The study aimed to determine if testing for anti-CCP3 antibodies in patients who are negative for anti-CCP2 antibodies but have musculoskeletal symptoms could better predict the progression to inflammatory arthritis (IA) or rheumatoid arthritis (RA).

Researchers included 469 patients who were negative for anti-CCP2 antibodies and had new musculoskeletal symptoms. They tested these patients for anti-CCP3 antibodies and followed up after 12 months to check if their condition progressed to IA or RA. The doctors of patients who reported progression were contacted to confirm the diagnosis.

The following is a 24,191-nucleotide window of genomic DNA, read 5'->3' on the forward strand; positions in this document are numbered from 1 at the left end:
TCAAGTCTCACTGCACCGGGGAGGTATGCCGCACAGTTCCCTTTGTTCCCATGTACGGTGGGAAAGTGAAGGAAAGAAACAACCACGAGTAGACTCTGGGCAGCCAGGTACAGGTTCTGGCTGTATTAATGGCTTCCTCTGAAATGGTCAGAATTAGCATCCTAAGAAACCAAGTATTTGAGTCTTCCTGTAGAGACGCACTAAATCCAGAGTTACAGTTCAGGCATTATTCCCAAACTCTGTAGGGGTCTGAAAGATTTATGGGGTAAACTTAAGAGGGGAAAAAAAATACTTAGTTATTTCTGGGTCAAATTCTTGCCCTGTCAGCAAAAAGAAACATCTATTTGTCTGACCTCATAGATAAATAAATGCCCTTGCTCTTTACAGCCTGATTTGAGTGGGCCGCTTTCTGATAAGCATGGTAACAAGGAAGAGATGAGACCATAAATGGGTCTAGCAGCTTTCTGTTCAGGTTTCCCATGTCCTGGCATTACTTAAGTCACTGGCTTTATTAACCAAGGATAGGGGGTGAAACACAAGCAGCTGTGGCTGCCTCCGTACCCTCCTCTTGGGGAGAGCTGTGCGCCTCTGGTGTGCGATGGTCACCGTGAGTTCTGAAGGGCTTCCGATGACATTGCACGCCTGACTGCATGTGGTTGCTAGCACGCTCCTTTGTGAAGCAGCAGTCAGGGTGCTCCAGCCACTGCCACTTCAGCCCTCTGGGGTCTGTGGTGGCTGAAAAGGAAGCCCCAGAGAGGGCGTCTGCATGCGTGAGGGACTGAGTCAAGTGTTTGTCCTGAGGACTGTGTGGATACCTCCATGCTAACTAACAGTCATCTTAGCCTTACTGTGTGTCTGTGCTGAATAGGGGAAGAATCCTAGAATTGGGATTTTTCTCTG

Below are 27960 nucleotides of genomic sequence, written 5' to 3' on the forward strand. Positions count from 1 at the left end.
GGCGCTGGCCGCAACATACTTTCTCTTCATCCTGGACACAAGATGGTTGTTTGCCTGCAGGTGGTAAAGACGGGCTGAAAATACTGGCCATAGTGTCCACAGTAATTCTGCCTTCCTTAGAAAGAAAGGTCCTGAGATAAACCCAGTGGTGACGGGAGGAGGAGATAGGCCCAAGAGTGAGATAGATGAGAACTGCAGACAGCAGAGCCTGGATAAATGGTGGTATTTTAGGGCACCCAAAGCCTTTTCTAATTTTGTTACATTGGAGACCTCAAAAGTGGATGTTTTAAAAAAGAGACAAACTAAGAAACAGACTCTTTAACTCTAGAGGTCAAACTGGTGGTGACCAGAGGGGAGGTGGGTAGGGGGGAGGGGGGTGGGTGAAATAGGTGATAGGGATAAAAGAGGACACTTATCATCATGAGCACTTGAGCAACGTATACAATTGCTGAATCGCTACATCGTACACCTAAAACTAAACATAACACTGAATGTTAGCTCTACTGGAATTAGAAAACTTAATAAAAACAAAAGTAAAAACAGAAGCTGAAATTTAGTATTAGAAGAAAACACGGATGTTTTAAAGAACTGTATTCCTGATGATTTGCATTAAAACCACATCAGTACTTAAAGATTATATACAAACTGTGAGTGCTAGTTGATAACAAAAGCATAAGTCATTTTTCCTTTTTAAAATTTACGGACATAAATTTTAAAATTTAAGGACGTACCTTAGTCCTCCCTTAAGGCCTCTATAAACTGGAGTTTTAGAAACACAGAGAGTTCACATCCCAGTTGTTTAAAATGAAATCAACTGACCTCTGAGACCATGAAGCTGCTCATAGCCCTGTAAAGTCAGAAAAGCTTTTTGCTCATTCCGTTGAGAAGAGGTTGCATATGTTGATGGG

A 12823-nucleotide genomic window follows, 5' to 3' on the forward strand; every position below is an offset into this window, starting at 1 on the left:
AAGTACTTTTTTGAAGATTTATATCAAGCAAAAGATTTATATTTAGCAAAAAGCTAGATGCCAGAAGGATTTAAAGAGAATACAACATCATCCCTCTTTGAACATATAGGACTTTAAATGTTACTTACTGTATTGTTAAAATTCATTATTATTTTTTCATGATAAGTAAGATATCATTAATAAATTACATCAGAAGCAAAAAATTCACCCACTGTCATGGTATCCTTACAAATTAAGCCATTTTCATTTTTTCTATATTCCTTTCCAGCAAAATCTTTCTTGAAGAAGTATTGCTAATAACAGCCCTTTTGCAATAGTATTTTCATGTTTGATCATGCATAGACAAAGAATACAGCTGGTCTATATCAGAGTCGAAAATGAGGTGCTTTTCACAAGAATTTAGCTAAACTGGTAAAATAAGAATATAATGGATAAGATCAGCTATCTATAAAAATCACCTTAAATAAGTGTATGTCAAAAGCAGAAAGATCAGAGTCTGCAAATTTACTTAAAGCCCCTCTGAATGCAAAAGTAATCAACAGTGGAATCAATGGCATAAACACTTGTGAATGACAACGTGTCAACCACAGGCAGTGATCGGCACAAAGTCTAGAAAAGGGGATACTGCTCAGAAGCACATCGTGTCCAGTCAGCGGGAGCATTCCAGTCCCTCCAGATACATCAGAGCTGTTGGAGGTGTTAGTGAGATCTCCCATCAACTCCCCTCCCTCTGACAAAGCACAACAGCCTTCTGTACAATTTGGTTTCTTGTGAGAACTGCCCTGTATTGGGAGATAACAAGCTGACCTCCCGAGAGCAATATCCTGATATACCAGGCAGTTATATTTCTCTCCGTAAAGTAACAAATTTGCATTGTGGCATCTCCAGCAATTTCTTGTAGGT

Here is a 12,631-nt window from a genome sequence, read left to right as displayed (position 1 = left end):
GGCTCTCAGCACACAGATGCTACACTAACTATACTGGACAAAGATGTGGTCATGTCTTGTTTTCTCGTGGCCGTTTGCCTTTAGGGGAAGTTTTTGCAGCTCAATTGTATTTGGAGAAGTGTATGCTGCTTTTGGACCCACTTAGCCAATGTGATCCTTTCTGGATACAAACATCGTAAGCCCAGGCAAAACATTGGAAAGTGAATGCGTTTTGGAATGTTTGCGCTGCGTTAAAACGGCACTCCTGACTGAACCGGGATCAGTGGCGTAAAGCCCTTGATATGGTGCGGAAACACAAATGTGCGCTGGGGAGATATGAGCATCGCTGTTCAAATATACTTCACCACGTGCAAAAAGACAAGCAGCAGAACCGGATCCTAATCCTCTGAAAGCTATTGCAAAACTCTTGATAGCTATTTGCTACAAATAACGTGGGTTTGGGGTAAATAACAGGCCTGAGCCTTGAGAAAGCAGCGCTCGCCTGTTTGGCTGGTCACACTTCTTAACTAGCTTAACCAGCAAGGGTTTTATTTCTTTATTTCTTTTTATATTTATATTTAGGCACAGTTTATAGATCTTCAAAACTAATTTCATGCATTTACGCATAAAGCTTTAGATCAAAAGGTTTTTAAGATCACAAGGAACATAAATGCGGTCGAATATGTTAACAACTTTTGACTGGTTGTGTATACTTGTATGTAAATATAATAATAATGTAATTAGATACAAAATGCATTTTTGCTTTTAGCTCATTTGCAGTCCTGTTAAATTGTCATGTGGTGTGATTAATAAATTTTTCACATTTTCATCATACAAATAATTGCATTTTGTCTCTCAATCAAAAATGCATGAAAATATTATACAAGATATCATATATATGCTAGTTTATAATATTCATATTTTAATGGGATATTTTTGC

• The progression rate to IA/RA was low.
• 13% (61 out of 469) of participants reported disease progression, with most being diagnosed with IA.
• Only 3.4% (16 out of 469) were positive for anti-CCP3 antibodies.
• Anti-CCP3 positivity was associated with disease progression and IA diagnosis but not with RA.
• Anti-CCP3 levels were significantly different between those who progressed and those who did not.
• The sensitivity of anti-CCP3 for predicting progression was low, but specificity was high.
• Lowering the cut-off value for anti-CCP3 increased the odds of predicting disease progression.

Testing for anti-CCP3 antibodies could help predict the progression to IA/RA in patients who are negative for anti-CCP2 antibodies. More studies are needed to validate the best cut-off values for these predictions.